Sometime in 2021, Aurora, the first planned U.S. exascale system, is scheduled to be fired up at Argonne National Laboratory. Cray (now HPE) and Intel are the k Read more…

By John Russell

‘Billion Molecules Against COVID-19’ Challenge to Launch with Massive Supercomputing Support

April 22, 2020

Around the world, supercomputing centers have spun up and opened their doors for COVID-19 research in what may be the most unified supercomputing effort in hist Read more…

By Oliver Peckham

Joliot-Curie Supercomputer Used to Build First Full, High-Fidelity Aircraft Engine Simulation

July 14, 2020

When industrial designers plan the design of a new element of a vehicle’s propulsion or exterior, they typically use fluid dynamics to optimize airflow and in Read more…

By Oliver Peckham

John Martinis Reportedly Leaves Google Quantum Effort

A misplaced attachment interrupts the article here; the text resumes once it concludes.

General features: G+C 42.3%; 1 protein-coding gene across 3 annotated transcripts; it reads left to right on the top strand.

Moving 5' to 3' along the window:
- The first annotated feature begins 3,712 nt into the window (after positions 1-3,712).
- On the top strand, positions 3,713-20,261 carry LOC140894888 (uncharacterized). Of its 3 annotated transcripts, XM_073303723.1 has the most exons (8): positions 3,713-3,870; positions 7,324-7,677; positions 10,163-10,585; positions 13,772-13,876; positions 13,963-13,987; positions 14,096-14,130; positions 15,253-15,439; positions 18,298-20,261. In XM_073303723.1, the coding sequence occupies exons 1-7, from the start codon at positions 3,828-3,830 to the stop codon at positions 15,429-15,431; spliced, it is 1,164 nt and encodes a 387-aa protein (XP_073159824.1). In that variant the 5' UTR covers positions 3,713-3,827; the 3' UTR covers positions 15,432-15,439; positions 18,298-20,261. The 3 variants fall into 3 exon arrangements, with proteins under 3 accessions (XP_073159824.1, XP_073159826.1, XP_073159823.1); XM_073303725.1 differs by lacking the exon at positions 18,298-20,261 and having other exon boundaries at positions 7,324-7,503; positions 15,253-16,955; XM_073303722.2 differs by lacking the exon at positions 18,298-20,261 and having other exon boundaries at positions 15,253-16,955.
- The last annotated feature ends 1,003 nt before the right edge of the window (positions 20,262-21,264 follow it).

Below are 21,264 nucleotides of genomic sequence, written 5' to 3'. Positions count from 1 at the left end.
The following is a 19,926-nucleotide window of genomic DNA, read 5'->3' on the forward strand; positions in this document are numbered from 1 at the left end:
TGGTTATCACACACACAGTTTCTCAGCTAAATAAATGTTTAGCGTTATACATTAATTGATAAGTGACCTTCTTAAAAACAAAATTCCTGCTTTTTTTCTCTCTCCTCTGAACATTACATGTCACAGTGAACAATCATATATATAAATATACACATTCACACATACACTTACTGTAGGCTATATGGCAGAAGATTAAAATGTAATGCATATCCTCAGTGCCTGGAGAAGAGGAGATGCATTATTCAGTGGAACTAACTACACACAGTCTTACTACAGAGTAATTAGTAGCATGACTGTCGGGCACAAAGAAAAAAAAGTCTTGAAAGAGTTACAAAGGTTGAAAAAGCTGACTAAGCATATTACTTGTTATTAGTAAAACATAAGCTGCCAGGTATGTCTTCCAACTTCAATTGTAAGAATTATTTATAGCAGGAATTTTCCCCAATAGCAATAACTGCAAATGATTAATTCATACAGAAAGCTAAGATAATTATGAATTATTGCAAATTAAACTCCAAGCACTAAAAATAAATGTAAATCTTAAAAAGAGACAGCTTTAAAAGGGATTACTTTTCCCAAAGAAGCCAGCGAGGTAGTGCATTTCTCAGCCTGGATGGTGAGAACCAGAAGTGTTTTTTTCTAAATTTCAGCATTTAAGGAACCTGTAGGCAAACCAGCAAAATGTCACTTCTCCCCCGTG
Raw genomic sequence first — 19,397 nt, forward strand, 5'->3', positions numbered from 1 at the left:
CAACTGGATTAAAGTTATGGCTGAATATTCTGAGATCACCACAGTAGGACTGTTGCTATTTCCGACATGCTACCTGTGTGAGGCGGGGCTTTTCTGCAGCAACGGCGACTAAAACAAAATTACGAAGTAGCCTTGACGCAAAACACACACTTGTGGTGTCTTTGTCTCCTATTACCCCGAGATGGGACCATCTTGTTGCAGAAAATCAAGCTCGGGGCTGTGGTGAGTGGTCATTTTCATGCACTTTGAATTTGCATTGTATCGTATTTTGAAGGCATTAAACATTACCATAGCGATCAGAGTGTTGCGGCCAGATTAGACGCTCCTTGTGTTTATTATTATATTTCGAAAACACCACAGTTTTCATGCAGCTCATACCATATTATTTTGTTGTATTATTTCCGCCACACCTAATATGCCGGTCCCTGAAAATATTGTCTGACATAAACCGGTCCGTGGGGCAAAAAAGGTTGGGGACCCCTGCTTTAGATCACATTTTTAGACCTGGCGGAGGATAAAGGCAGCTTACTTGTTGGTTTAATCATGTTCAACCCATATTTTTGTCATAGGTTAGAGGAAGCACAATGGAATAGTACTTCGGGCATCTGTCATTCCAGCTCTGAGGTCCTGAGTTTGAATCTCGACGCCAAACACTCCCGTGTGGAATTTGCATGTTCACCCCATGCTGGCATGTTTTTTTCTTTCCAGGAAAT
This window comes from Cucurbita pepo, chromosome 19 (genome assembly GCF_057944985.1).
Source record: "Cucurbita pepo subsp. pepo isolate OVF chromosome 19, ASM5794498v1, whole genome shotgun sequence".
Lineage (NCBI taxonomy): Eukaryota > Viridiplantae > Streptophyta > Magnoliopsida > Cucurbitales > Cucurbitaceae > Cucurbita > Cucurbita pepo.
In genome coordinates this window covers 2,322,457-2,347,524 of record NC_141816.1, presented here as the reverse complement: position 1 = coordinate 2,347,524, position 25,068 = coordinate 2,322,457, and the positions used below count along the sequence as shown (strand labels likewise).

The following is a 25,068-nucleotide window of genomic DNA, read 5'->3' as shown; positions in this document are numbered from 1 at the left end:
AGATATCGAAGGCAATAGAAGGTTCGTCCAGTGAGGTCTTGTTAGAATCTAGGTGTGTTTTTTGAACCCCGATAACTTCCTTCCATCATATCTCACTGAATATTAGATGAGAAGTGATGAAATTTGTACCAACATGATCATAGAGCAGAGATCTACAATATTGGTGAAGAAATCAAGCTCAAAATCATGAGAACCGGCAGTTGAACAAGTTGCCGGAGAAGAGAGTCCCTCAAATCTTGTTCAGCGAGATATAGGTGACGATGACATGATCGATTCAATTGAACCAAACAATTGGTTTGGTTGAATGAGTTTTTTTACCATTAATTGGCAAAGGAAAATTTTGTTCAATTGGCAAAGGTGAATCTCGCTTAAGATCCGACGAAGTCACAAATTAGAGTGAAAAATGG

April 21, 2020

John Martinis, who led Google’s quantum computing effort since establishing its quantum hardware group in 2014, has left Google after being moved into an advi Read more…

By John Russell

$100B Plan Submitted for Massive Remake and Expansion of NSF

May 27, 2020

Legislation to reshape, expand - and rename - the National Science Foundation has been submitted in both the U.S. House and Senate. The proposal, which seems to Read more…

By John Russell

Google Cloud Debuts 16-GPU Ampere A100 Instances

July 7, 2020

On the heels of the Nvidia’s Ampere A100 GPU launch in May, Google Cloud is announcing alpha availability of the A100 “Accelerator Optimized” VM A2 instance family on Google Compute Engine. The instances are powered by the HGX A100 16-GPU platform, which combines two HGX A100 8-GPU baseboards using... Read more…

By Tiffany Trader

  • arrow
  • Click Here for More Headlines
  • arrow
Do NOT follow this link or you will be banned from the site!
Share This